Post-Quantum Group Messaging

Karthikeyan Bhargavan
April 10, 2024

With multiple post-quantum cryptographic algorithms (ML-KEM, ML-DSA) nearing standardization, enterprises, research groups, and standards bodies have started investigating what post-quantum secure protocols should look like and what properties they should satisfy.

In this post, we discuss a few new post-quantum protocol designs being proposed for use in end-to-end encrypted messaging protocols like Signal and MLS.

Secure Two-Party Messaging

At Real World Crypto 2024, Rolfe Schmidt and I presented our work (slides, video, blog post), a collaboration between Cryspen, Inria, and Signal, on analyzing the PQXDH protocol which is currently being deployed in the Signal app. In the same session, Apple presented its own PQ3 protocol which is being deployed in iMessage.

PQXDH and PQ3 make some different design choices but both seek to protect two-party conversations from harvest-now-decrypt-later (HNDL) quantum adversaries, who may store messages sent today and decrypt them when a quantum computer becomes available. To this end, they use post-quantum KEMs (specifically ML-KEM or Kyber) in combination with a Diffie-Hellman construction to obtain security against both classical and future quantum adversaries.

The main performance concern in adding a post-quantum KEM to Diffie-Hellman-oriented protocols is that the size of each ciphertext now has an overhead of roughly 1KB. This cost is incurred whenever a new conversation is created in PQXDH or PQ3, and whenever KEM keys are updated in the subsequent ratcheting protocol, which is currently only enabled in PQ3.

Although the change in the protocol may appear small (just throw in some PQ crypto), it has subtle ramifications to the security guarantees. One would expect that the new post-quantum protocol must be strictly stronger than the classical protocol it extends, but this may not be the case if the changes introduce new cross-protocol attacks between the classical and post-quantum protocol. Furthermore, one would expect that the new protocol provides new security guarantees against HNDL adversaries, but this may not be the case if it is vulnerable to key confusion or key re-encapsulation attacks, as we found in PQXDH.

Secure Group Messaging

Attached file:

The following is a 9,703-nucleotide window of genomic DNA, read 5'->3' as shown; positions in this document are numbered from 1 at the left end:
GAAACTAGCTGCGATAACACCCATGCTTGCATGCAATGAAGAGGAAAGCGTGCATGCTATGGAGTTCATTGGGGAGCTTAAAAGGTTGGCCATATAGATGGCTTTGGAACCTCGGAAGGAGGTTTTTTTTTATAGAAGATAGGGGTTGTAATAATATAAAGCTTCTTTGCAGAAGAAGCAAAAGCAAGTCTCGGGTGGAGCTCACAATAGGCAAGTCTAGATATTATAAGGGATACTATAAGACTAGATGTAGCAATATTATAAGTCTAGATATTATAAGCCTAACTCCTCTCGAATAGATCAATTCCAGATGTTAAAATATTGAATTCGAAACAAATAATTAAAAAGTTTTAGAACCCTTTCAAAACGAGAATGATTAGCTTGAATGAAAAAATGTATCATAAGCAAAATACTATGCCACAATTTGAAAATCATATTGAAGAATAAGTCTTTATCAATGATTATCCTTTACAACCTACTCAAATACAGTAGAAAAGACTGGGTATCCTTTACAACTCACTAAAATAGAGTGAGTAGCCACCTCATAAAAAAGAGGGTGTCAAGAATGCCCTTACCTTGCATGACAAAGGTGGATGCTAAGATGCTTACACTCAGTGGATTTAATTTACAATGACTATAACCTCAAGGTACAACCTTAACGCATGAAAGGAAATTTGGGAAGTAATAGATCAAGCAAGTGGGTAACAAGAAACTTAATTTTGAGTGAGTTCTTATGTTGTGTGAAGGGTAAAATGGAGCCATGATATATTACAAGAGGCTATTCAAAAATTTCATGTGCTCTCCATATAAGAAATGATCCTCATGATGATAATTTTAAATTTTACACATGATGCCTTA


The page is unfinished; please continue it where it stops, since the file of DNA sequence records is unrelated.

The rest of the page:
PQXDH and PQ3 provide compelling designs for secure two-party conversations. But what about group conversations? Do they need new designs and new security analyses?

Signal and iMessage build their group chat features over two-party channels. So, in a group of N=10 members who all actively send messages, we need to set up and maintain 45 (i.e. N*(N-1)/2) two-party channels. Each member sets up and maintains 9 channels. WhatsApp uses Sender Keys, which lowers the overhead for individual chat messages, but still needs 45 channels to set up the group and communicate modifications to the group membership.

These quadratic-cost protocols work fine for small groups but do not scale so well as group sizes grow, both in terms of bandwidth and computational cost. Consider, for example, the overhead of creating and sending N*(N-1)/2 PQ-KEM ciphertexts to create short-lived groups for an event with hundreds or thousands of attendees.

Enter Messaging Layer Security (MLS), a protocol designed to be efficient for large messaging groups. The initial design for MLS relied on an ingenious design called Asynchronous Ratcheting Trees (ART), which uses a tree of Diffie-Hellman operations to derive and distribute group keys, in a way that group creation requires 2N Diffie-Hellman operations, but modifications can be performed with log(N) operations at the sender at at each recipient. This yields a group key agreement protocol that is significantly more efficient and scalable than protocols based on a quadratic number of two-party channels.